Empathy and hope: What Anne Frank’s legacy can teach us

This article is from EF’s Global Student Leaders Summit intern, Sarah Faure. The EF Global Student Leaders Summit Internship Program gives high school students a chance to deepen their experience at EF Summits by gaining valuable real-life skills through public speaking, journalism, social media and photography.

Anne Frank legacy: visiting her house

liddybits/Via Flickr

Prior to visiting the Anne Frank House on my trip to Amsterdam, I, like many students, had already read The Diary of a Young Girl in school. Anne Frank’s legacy is of course a powerful and emotional one, and though the book ends on a hopeful note, I remember feeling quite sad knowing what eventually happened to her. But when I visited her house, and witnessed in person how she lived each day, the feeling was quite different. Obviously I knew her story was true, but for me there’s a big disconnect between reading something versus experiencing it in real life. Being able to see, in person, the harsh reality of her life made it feel all the more real, and more importantly, more thought-provoking.

I walked through the tiny enclosures that she called her bedroom, and saw firsthand how dark it must have been in this cramped annex that blocked out the sun. The suffocating atmosphere that she was forced to call home triggered new thoughts and feelings about how difficult her life was and how brave she was throughout it.

Anne Frank legacy statue

Thomas/Via Flickr

Looking at excerpts from her diary and visually connecting them with her house not only brought the book to life, but also helped create a learning experience that went beyond words on paper. I have always been a big believer in experiential learning, and reading Anne Frank’s legacy and then seeing her house is a perfect example of how to enhance what students learn inside the classroom. Physically seeing the hardship that she went through gave me the ability to put myself in her shoes and feel a deeper connection to her story. Empathy is a human trait that is taught through experience. Empathizing with Anne reminded me how important it is to protect human rights, but also made me realize that there is an element to her story that we should all celebrate. Anne was a young woman with a strong heart that was full of fierce optimism. One of the quotes that struck me the most was when she said: “I know what I want, I have a goal, an opinion, I have a religion and love. Let me be myself and then I am satisfied. I know that I’m a woman, a woman with inward strength and plenty of courage.”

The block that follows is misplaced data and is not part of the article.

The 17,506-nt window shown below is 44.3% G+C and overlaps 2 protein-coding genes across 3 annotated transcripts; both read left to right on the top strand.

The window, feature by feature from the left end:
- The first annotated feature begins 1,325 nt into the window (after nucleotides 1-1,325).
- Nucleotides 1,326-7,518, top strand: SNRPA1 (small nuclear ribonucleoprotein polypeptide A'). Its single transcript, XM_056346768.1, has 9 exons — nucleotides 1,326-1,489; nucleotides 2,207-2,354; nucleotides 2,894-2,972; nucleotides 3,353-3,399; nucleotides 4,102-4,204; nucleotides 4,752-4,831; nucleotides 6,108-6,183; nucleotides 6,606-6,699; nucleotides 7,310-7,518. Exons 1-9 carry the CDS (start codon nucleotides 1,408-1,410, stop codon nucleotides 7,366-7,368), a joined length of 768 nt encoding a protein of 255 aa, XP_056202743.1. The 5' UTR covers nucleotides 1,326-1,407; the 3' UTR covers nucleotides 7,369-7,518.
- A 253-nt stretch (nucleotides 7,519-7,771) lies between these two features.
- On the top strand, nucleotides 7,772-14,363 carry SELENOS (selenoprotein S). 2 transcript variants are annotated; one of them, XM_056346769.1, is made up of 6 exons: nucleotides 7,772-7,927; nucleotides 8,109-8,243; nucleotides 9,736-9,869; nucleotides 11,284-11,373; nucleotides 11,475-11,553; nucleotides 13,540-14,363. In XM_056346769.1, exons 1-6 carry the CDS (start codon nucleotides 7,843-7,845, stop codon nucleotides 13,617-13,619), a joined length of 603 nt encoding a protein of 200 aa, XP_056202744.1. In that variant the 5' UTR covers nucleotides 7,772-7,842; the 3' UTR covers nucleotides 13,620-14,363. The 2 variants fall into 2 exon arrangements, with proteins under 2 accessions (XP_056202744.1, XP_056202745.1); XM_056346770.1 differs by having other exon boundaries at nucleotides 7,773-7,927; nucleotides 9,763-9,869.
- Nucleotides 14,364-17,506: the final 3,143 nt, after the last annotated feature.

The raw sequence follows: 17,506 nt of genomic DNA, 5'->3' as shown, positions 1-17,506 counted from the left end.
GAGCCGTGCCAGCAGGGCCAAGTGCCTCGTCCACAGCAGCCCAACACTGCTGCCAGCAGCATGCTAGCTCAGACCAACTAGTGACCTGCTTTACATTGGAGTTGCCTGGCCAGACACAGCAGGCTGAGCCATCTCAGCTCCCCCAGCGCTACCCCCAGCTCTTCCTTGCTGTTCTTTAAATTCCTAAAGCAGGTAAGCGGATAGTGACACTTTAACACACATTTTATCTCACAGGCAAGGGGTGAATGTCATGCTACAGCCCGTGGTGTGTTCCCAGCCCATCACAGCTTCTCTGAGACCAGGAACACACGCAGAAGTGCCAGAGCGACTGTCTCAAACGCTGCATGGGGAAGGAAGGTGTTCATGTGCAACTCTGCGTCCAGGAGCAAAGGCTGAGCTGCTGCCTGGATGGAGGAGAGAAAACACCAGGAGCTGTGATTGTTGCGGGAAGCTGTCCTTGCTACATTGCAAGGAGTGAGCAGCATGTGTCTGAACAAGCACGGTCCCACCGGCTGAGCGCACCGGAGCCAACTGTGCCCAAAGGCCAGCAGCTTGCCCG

Though Anne ultimately died in a concentration camp, her goal of becoming a famous writer was achieved. Anne’s unwavering hope created a widely read story that inspired readers everywhere, and deeply ingrained in the minds of future generations a powerful narrative. So while I originally thought her story was one of sadness and loss, visiting her house helped show me that her story is full of courage and strength, and is inspiration for anyone facing adversity. While there’s still a long way to go, she accomplished more for human rights than she could have ever known. As Emma Thompson famously said, “[Anne’s] would-haves are our real possibilities. All her would-haves are our opportunities.”

Sarah Faure is a senior in high school. She lives in Columbus, Ohio and previously lived abroad in Panama. She hopes to one day combine her love for travel and passion for education by working in our country’s education system and enriching its framework with more experiential learning.

Sarah Faure

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